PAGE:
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What Is Biogas Energy?

Some farmers use biogas from pig manure to power their farms.
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  • Written By: Robert Grimmick
  • Edited By: R. Halprin
  • Last Modified Date: 14 November 2014
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Biogas energy is a renewable form of energy produced from decaying organic material. Biogas can be captured from a variety of sources from cow manure to landfill waste. Energy provided by biogas can be used to provide heat, generate electricity, or fuel vehicles. Biogas energy has been used in both developed and developing nations, and may help reduce greenhouse gas emissions, although it does present some disadvantages.

This form of energy is created when bacteria and other microorganisms break down and eat organic material in the absence of oxygen, a process known as anaerobic digestion. While anaerobic digestion is a natural phenomenon, man-made devices known as digesters are used to optimize the results. The exact makeup of the gas varies depending on the material and type of digester, but the primary gas is generally methane, a potent greenhouse gas.

Biogas energy can be produced from many different types of organic material. In the U.S., some farmers use biogas from cow or pig manure to power their farms, and even sell extra electricity to utility companies. In Europe, North America, and other parts of the world, landfill gas that could otherwise cause pollution is captured and used to generate power.

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In developing nations like China and India, biogas energy is used by small farms and households for heating and cooking. The digesters can be fed with anything from household waste to sewage, which can improve sanitary conditions in areas where modern infrastructure is unavailable. In addition, the anaerobic digestion process can produce a compost-like sludge that makes a good fertilizer.

Methane also happens to be the primary component in natural gas; with a little purification, biogas energy can supplement or replace fossil fuels without new infrastructure or equipment. Once purified, biogas can be injected directly into existing natural gas pipelines. This allows biogas, sometimes known as biomethane in its upgraded form, to be used in natural gas power plants. It also means that cars and trucks designed to run on natural gas can use biogas as fuel.

Biogas can also be used in carbon offset programs. In many cases, producers of biogas energy burn methane and other greenhouse gases that would otherwise be released into the atmosphere. In addition to earning income from power generation, these producers, whether a single farmer or a large company, can sell carbon credits to electric utilities and other companies.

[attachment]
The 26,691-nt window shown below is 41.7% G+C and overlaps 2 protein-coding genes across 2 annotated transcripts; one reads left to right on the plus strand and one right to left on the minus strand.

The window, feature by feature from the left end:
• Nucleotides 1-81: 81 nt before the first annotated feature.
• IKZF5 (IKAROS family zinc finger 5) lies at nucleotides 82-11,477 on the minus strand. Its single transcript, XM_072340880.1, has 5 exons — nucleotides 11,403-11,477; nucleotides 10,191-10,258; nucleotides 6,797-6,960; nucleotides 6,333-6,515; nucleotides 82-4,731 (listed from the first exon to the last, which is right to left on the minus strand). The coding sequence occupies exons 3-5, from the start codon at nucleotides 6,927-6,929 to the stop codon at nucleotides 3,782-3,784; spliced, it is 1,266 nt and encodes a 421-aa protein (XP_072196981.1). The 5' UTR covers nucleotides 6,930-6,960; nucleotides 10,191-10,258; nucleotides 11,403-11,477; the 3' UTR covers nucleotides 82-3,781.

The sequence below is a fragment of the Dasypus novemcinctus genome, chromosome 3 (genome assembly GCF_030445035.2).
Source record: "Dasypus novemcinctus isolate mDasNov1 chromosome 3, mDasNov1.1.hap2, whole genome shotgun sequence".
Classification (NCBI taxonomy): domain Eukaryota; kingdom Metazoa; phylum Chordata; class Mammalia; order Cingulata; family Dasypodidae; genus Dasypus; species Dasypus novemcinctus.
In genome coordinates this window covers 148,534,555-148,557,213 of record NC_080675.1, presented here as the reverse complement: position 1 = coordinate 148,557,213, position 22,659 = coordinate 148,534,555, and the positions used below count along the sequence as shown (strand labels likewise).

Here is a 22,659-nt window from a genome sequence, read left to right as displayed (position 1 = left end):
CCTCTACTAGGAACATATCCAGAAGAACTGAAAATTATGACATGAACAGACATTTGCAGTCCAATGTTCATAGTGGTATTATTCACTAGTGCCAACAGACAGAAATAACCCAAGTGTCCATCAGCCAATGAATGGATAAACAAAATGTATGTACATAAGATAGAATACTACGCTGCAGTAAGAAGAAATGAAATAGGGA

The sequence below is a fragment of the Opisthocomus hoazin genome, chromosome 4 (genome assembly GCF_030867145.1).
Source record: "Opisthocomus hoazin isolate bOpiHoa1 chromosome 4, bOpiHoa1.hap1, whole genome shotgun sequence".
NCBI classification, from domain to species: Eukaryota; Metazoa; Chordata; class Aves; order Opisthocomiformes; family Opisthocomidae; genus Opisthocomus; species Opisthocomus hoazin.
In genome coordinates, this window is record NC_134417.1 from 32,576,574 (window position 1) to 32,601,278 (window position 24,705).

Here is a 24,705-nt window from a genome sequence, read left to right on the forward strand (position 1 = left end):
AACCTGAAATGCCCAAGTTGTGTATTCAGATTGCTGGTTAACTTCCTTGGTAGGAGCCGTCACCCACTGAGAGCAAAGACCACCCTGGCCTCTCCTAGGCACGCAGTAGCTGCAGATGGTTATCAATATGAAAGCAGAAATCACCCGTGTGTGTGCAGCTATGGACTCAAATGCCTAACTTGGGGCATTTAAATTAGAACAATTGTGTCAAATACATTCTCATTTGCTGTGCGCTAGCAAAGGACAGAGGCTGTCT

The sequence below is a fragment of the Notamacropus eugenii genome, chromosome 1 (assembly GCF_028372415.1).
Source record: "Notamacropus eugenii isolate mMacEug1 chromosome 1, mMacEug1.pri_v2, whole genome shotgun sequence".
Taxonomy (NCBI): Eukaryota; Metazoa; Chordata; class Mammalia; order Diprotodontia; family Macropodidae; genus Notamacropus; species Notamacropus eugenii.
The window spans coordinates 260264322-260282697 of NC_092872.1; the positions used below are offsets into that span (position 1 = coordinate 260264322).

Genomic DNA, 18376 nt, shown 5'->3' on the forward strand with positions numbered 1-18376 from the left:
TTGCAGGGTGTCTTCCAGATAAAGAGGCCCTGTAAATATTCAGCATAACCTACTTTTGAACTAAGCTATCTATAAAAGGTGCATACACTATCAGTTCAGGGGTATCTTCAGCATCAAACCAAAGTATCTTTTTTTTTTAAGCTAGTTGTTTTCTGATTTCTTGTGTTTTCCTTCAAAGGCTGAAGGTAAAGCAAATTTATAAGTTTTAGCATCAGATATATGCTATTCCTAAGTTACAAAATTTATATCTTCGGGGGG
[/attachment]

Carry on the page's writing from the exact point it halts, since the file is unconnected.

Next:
As with all sources of energy, biogas does have drawbacks. Although it may reduce greenhouse gas emissions, biogas is not entirely free of pollution. Since a digester is designed to be hospitable to bacteria, there is a potential for the growth of dangerous microorganisms. Methane is explosive, and precautions must be taken when handling or transporting it. Still, the many advantages of biogas energy nay mean its use is likely to continue increasing throughout the world.

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Glasshouse
Post 4

It seems like biogas energy would be better than solar or wind energy for rural areas of developing nations. One question I do have is if biogas is the same as wood gasification. I am not very familiar with biogas, but from what this article describes, it sounds different.

I would be curious to find out what kind of enzymes and bacteria are required to make biogas. It seems like it would be something fun to experiment with. I would like to see if I could make a biogas generator in my backyard.

ValleyFiah
Post 3

I have a friend who goes to Middlebury College in Vermont. The university has a combined heat-and-power biomass energy plant that supplies over half of the energy for the campus.

From what I understand, the plant produces biogas from things like wood chips and willow. The gas is then burned to run a turbine, and the exhaust is pumped to heat the buildings in the university.

My friend told me that the University plans to produce all of its energy and then some from the biomass, even going so far as to grow the fuel on university grounds. It is interesting how innovation is beginning to take hold now that fossil fuels are not enough to power the world.

submariner
Post 2

What an interesting article. After reading this article, I figured out what the eternal flame at the landfill a few miles from my house is. I never knew that you could use this gas for energy. Now I have to wonder why my dump is not making full use of this methane gas as an energy source to generate electricity. It would make perfect sense.

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